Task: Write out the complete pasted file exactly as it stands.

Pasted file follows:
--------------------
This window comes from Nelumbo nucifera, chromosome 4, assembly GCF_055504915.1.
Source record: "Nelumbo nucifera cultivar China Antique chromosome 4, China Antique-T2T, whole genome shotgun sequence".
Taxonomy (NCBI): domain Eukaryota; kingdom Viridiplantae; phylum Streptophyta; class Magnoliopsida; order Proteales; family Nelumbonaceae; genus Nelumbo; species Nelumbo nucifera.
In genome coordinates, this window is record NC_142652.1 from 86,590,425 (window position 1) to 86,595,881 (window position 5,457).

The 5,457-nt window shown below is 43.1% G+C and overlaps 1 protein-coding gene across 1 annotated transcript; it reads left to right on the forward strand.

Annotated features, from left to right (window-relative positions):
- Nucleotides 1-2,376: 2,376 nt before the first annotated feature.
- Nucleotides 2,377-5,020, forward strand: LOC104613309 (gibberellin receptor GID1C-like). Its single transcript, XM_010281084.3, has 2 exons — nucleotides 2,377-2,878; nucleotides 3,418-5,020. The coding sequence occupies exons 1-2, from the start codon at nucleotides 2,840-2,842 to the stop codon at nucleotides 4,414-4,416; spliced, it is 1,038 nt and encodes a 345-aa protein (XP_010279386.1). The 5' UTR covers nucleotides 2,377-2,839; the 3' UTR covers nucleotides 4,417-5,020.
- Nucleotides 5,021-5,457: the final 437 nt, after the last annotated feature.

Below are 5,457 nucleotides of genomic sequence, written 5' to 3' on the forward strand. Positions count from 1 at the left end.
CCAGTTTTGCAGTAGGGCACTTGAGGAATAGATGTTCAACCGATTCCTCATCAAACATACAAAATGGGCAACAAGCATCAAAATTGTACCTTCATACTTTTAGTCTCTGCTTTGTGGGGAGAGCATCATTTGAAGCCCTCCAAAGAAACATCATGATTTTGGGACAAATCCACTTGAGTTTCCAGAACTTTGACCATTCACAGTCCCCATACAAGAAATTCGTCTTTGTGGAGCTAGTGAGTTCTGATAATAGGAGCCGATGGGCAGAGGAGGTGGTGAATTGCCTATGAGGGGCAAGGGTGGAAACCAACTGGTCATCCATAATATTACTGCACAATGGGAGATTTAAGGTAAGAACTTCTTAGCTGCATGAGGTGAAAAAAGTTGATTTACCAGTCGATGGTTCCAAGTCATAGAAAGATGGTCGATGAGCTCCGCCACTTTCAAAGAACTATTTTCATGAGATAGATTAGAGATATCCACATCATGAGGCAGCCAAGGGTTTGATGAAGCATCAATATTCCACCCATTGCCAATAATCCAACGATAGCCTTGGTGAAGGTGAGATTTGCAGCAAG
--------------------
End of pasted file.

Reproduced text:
This window comes from Nelumbo nucifera, chromosome 4, assembly GCF_055504915.1.
Source record: "Nelumbo nucifera cultivar China Antique chromosome 4, China Antique-T2T, whole genome shotgun sequence".
Taxonomy (NCBI): domain Eukaryota; kingdom Viridiplantae; phylum Streptophyta; class Magnoliopsida; order Proteales; family Nelumbonaceae; genus Nelumbo; species Nelumbo nucifera.
In genome coordinates, this window is record NC_142652.1 from 86,590,425 (window position 1) to 86,595,881 (window position 5,457).

The 5,457-nt window shown below is 43.1% G+C and overlaps 1 protein-coding gene across 1 annotated transcript; it reads left to right on the forward strand.

Annotated features, from left to right (window-relative positions):
- Nucleotides 1-2,376: 2,376 nt before the first annotated feature.
- Nucleotides 2,377-5,020, forward strand: LOC104613309 (gibberellin receptor GID1C-like). Its single transcript, XM_010281084.3, has 2 exons — nucleotides 2,377-2,878; nucleotides 3,418-5,020. The coding sequence occupies exons 1-2, from the start codon at nucleotides 2,840-2,842 to the stop codon at nucleotides 4,414-4,416; spliced, it is 1,038 nt and encodes a 345-aa protein (XP_010279386.1). The 5' UTR covers nucleotides 2,377-2,839; the 3' UTR covers nucleotides 4,417-5,020.
- Nucleotides 5,021-5,457: the final 437 nt, after the last annotated feature.

Below are 5,457 nucleotides of genomic sequence, written 5' to 3' on the forward strand. Positions count from 1 at the left end.
CCAGTTTTGCAGTAGGGCACTTGAGGAATAGATGTTCAACCGATTCCTCATCAAACATACAAAATGGGCAACAAGCATCAAAATTGTACCTTCATACTTTTAGTCTCTGCTTTGTGGGGAGAGCATCATTTGAAGCCCTCCAAAGAAACATCATGATTTTGGGACAAATCCACTTGAGTTTCCAGAACTTTGACCATTCACAGTCCCCATACAAGAAATTCGTCTTTGTGGAGCTAGTGAGTTCTGATAATAGGAGCCGATGGGCAGAGGAGGTGGTGAATTGCCTATGAGGGGCAAGGGTGGAAACCAACTGGTCATCCATAATATTACTGCACAATGGGAGATTTAAGGTAAGAACTTCTTAGCTGCATGAGGTGAAAAAAGTTGATTTACCAGTCGATGGTTCCAAGTCATAGAAAGATGGTCGATGAGCTCCGCCACTTTCAAAGAACTATTTTCATGAGATAGATTAGAGATATCCACATCATGAGGCAGCCAAGGGTTTGATGAAGCATCAATATTCCACCCATTGCCAATAATCCAACGATAGCCTTGGTGAAGGTGAGATTTGCAGCAAG